The Northern Ireland patrol pack: a textbook design for patrolling. MTP compatible and compliant due to the Multicam material as well as being IRRComprises of one large main compartment, two large side pockets and two zipped pockets on the lid, one being a flat pocket and one a box pocket.
Originally issued in the 1990’s and used by British forces in Northern Ireland, this patrol pack design has an impressive heritage to it, here the design has been taken and a massive load of improvements have been made, including the ability to expand on its potential with MOLLE additions and also to include an Aqua bladder for consuming liquids easily whilst on the move.
It has snow/rain protective covers sewn into the top of the main compartment and both side pockets, these are to prevent snow, rain, sand or dirt from getting into your pack and thus into your kit (soggy or gritty clothes are no fun whatsoever take my word for it).
The side pockets of the NI pack have drain holes on the bottom of the pockets to allow whatever gets in to get out once more; because of this it’s advisable to make sure you only have items in the side pockets that you are not concerned about possibly (it’s a very small possibility in all honesty) getting damp.
Both side pockets have clip-fastened lids as well as the snow cover drawstring so loss of kit is unlikely even if you forget to clip the pocket shut.
The main compartment is again spacious and allows storage of bulkier items like sleeping bag, bivi bag, warm clothing and the likes, as well as the drawstring snow cover it has another drawstring sewn into the exterior to pull the top of the pack closed.
There are two pockets on the lid of the pack, one on top of the other. The bottom one is suited for storing flat items like maps and compasses, notebooks or field guides. The box pocket on top of this has a little more flexibility and allows bulkier small items to be stored in it.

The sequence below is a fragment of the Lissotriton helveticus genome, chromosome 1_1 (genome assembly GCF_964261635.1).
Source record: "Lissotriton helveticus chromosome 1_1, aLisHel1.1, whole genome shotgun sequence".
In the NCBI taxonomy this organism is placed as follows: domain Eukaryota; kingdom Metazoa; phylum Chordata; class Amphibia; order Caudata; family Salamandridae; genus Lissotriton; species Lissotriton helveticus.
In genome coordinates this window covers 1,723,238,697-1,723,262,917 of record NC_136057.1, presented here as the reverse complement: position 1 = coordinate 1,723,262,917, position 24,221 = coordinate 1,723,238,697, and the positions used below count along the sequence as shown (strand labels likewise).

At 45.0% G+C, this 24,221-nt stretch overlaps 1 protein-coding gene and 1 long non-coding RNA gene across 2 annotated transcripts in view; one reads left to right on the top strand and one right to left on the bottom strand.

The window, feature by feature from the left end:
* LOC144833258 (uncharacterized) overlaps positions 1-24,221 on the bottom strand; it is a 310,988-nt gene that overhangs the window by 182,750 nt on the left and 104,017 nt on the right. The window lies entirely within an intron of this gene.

The pack has attachment points on the bottom of the main compartment, the front of the rain compartment, both side pockets and the lid to allow more equipment to be attached should the need arise. I usually attach a roll mat and poncho on the exterior of the pack I am using. The roll mat as it is bulky and an unwieldy shape to fit in a main compartment and the poncho as I may want it for rain cover and it often acts as my shelter when travelling lighter than usual
The straps for the main compartment have Velcro strap tidies to prevent the straps flapping around here there and everywhere and potentially getting caught up branches, brambles or scrub, all the straps are closed using easy to operate (even when wearing gloves) large fastex buckles.
The back of the Northern Ireland pack is padded for extra comfort as are the shoulder straps.
The pack is made from IRR (Infra-Red Reflective) 1000 Denier Cordura material so you should be aware it can take some abuse and shrug it off.
Loaded up with a reasonable amount of weight the pack sits comfortably on the back and it doesn’t drag the shoulders down or back, and with the padded shoulder straps cinched properly it’s hard to notice the pack is there. Obviously you have to follow basic packing rules and ensure that the pack is properly balanced.
It’s comfortable for long term wearing, it offers the possibility of attaching more equipment, has the strange ability to store more equipment that by rights it should and is a hardy pack capable of shrugging off mistreatment through tiredness or just the general rough and tumble a pack experiences through use.